From Publishers Weekly
Born into a prosperous Quaker family in Rhode Island, Greene (1742–1786) had no formal education and remained at his family's forge into his 30s, when he abruptly abjured pacifism as the Revolution gathered steam. Through thorough research, Golway (So Others Might Live: A History of New York's Bravest
), who has written for American Heritage
, makes Greene's numerous and complex accomplishments accessible, committing few excesses of patriotism (and fewer of psychobiography). From the Revolution's earliest stages, Greene was appointed commanding general of the Rhode Island contingent in the Patriots' siege of Boston; Golway shows him as one of Washington's most trusted subordinates, with a mixed record as a field commander and a good one as a very reluctant quartermaster-general (a job that made making bricks without straw look simple). In the war's darkest days, in late 1780, Greene was appointed commander in the Southern theater, where the British had nearly swept all before them. Without ever winning a major battle, Greene, Golway shows, kept his army in the field, supported Patriot militias and suppressed Tory ones, undercut British logistics, eventually forced Cornwallis north to Yorktown and besieged Charleston. Along the way he married and had a lively family life, became a slave-owner (through owning land in Georgia) and then died of sunstroke and asthma. Golway makes a convincing case that Greene should be better known. (Feb. 2)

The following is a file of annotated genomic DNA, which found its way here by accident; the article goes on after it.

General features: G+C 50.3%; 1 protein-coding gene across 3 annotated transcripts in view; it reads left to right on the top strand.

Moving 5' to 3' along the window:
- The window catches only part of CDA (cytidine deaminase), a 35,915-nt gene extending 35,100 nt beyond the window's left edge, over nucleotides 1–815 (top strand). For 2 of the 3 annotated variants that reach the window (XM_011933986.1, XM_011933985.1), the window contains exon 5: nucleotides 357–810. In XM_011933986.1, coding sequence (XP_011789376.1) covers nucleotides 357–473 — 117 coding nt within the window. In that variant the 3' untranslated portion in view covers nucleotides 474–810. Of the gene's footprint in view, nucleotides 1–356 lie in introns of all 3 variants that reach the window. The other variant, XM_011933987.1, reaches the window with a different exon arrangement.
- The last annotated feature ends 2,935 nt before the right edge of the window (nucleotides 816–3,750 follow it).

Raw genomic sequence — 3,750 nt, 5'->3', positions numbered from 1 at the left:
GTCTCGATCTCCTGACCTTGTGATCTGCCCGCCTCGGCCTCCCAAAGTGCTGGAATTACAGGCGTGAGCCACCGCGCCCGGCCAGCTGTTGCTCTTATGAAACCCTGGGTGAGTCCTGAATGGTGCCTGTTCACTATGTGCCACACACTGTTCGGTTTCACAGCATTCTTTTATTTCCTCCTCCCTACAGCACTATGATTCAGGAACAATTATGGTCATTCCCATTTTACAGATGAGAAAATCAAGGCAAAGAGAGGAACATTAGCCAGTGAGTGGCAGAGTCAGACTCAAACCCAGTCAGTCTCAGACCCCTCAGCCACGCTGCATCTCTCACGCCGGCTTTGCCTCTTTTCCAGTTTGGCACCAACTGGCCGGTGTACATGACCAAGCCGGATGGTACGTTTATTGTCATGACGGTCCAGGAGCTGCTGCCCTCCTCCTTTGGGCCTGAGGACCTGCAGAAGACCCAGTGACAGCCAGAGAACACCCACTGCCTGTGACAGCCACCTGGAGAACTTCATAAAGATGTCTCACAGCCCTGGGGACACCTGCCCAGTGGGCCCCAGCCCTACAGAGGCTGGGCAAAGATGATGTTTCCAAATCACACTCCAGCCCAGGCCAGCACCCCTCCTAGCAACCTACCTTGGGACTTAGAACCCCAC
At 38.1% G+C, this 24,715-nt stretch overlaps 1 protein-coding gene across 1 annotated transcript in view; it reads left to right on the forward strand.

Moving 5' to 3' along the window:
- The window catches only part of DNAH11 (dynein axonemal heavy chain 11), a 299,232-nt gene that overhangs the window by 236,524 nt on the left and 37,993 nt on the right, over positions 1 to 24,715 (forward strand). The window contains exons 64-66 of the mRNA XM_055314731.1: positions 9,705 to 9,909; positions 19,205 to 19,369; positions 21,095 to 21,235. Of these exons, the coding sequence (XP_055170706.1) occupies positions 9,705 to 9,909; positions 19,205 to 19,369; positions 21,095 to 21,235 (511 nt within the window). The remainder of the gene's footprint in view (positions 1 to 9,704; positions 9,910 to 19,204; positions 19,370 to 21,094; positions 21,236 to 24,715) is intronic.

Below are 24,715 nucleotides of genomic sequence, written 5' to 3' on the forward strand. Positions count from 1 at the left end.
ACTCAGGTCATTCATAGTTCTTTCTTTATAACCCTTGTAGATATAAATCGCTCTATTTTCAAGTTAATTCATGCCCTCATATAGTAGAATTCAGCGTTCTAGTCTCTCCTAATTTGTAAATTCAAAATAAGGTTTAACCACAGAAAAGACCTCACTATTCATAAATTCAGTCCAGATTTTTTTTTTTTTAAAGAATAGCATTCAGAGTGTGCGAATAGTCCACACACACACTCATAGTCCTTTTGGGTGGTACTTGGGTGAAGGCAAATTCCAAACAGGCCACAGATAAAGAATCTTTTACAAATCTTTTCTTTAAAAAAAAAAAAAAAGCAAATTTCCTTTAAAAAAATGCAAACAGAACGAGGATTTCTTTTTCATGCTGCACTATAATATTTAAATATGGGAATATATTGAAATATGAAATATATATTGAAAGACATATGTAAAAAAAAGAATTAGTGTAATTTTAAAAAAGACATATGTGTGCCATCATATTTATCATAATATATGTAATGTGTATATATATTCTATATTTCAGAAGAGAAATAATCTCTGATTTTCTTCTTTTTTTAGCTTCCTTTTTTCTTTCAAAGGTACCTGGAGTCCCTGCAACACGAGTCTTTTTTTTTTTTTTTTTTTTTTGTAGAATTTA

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Nathanael Greene's historical fame arises from his thwarting of Britain's southern campaign in 1780-81 during the War of Independence. Since the appearance of the previous comprehensive biography more than four decades ago, scholars have collected and published Greene's papers, a project that works to this author's advantage in giving an intimate impression of Greene's qualities, both positive and negative. Much of his correspondence to his wife survives (though hers to him doesn't), enabling Golway to narrate Greene's performance in the battles and campaigns of the war, in most of which he participated. Before the war, Greene was apparently politically inert but became radicalized over British depredations that damaged his Rhode Island enterprises. Although Golway is always attentive to Greene's personal interests (and alludes to Greene's possible embezzlement while quartermaster general of the army), Greene did acquire a nationalist outlook and in fact relocated to the South after the war, albeit to become a slaveholding plantation owner. In a solidly sourced, evenhanded portrait, Golway gives readers a Greene with faults but also with the military strengths on which George Washington relied. Gilbert TaylorCopyright © American Library Association. All rights reserved